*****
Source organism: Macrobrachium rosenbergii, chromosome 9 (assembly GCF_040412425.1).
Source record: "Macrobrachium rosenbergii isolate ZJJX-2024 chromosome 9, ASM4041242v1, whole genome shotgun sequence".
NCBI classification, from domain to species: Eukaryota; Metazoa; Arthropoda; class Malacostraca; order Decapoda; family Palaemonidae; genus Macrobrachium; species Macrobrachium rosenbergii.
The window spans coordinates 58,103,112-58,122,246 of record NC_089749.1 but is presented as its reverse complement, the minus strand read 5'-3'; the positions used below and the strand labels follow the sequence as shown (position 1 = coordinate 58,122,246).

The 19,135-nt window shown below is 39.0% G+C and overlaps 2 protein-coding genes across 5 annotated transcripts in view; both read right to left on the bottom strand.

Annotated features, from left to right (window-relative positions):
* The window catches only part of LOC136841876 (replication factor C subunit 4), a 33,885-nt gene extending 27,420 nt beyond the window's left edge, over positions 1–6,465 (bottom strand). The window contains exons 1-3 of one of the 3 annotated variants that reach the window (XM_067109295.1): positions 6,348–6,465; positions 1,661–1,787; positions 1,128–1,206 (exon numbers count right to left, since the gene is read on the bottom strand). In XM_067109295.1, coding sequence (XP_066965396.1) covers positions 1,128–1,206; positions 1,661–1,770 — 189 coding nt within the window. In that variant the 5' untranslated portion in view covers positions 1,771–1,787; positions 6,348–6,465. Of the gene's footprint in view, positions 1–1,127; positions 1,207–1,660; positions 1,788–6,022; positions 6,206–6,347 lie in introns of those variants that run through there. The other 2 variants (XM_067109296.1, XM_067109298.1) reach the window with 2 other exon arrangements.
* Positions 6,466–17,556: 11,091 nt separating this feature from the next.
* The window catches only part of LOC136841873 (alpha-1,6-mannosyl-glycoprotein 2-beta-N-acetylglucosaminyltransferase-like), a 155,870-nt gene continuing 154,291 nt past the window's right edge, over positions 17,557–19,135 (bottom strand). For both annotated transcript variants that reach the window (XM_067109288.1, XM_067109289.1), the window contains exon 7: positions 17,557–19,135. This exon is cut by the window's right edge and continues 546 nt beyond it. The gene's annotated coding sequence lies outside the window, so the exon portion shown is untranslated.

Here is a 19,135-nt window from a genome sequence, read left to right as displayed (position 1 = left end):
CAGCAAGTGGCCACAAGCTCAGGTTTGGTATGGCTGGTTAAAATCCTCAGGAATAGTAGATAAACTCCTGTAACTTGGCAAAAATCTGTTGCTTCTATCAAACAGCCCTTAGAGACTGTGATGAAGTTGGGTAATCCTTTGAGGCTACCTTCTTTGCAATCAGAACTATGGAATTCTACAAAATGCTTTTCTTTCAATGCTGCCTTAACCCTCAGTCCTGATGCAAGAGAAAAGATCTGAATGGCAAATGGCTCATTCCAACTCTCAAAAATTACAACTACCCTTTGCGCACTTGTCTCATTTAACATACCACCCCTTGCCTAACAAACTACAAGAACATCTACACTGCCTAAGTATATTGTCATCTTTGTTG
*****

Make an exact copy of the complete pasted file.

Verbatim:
Source organism: Macrobrachium rosenbergii, chromosome 9 (assembly GCF_040412425.1).
Source record: "Macrobrachium rosenbergii isolate ZJJX-2024 chromosome 9, ASM4041242v1, whole genome shotgun sequence".
NCBI classification, from domain to species: Eukaryota; Metazoa; Arthropoda; class Malacostraca; order Decapoda; family Palaemonidae; genus Macrobrachium; species Macrobrachium rosenbergii.
The window spans coordinates 58,103,112-58,122,246 of record NC_089749.1 but is presented as its reverse complement, the minus strand read 5'-3'; the positions used below and the strand labels follow the sequence as shown (position 1 = coordinate 58,122,246).

The 19,135-nt window shown below is 39.0% G+C and overlaps 2 protein-coding genes across 5 annotated transcripts in view; both read right to left on the bottom strand.

Annotated features, from left to right (window-relative positions):
* The window catches only part of LOC136841876 (replication factor C subunit 4), a 33,885-nt gene extending 27,420 nt beyond the window's left edge, over positions 1–6,465 (bottom strand). The window contains exons 1-3 of one of the 3 annotated variants that reach the window (XM_067109295.1): positions 6,348–6,465; positions 1,661–1,787; positions 1,128–1,206 (exon numbers count right to left, since the gene is read on the bottom strand). In XM_067109295.1, coding sequence (XP_066965396.1) covers positions 1,128–1,206; positions 1,661–1,770 — 189 coding nt within the window. In that variant the 5' untranslated portion in view covers positions 1,771–1,787; positions 6,348–6,465. Of the gene's footprint in view, positions 1–1,127; positions 1,207–1,660; positions 1,788–6,022; positions 6,206–6,347 lie in introns of those variants that run through there. The other 2 variants (XM_067109296.1, XM_067109298.1) reach the window with 2 other exon arrangements.
* Positions 6,466–17,556: 11,091 nt separating this feature from the next.
* The window catches only part of LOC136841873 (alpha-1,6-mannosyl-glycoprotein 2-beta-N-acetylglucosaminyltransferase-like), a 155,870-nt gene continuing 154,291 nt past the window's right edge, over positions 17,557–19,135 (bottom strand). For both annotated transcript variants that reach the window (XM_067109288.1, XM_067109289.1), the window contains exon 7: positions 17,557–19,135. This exon is cut by the window's right edge and continues 546 nt beyond it. The gene's annotated coding sequence lies outside the window, so the exon portion shown is untranslated.

Here is a 19,135-nt window from a genome sequence, read left to right as displayed (position 1 = left end):
CAGCAAGTGGCCACAAGCTCAGGTTTGGTATGGCTGGTTAAAATCCTCAGGAATAGTAGATAAACTCCTGTAACTTGGCAAAAATCTGTTGCTTCTATCAAACAGCCCTTAGAGACTGTGATGAAGTTGGGTAATCCTTTGAGGCTACCTTCTTTGCAATCAGAACTATGGAATTCTACAAAATGCTTTTCTTTCAATGCTGCCTTAACCCTCAGTCCTGATGCAAGAGAAAAGATCTGAATGGCAAATGGCTCATTCCAACTCTCAAAAATTACAACTACCCTTTGCGCACTTGTCTCATTTAACATACCACCCCTTGCCTAACAAACTACAAGAACATCTACACTGCCTAAGTATATTGTCATCTTTGTTG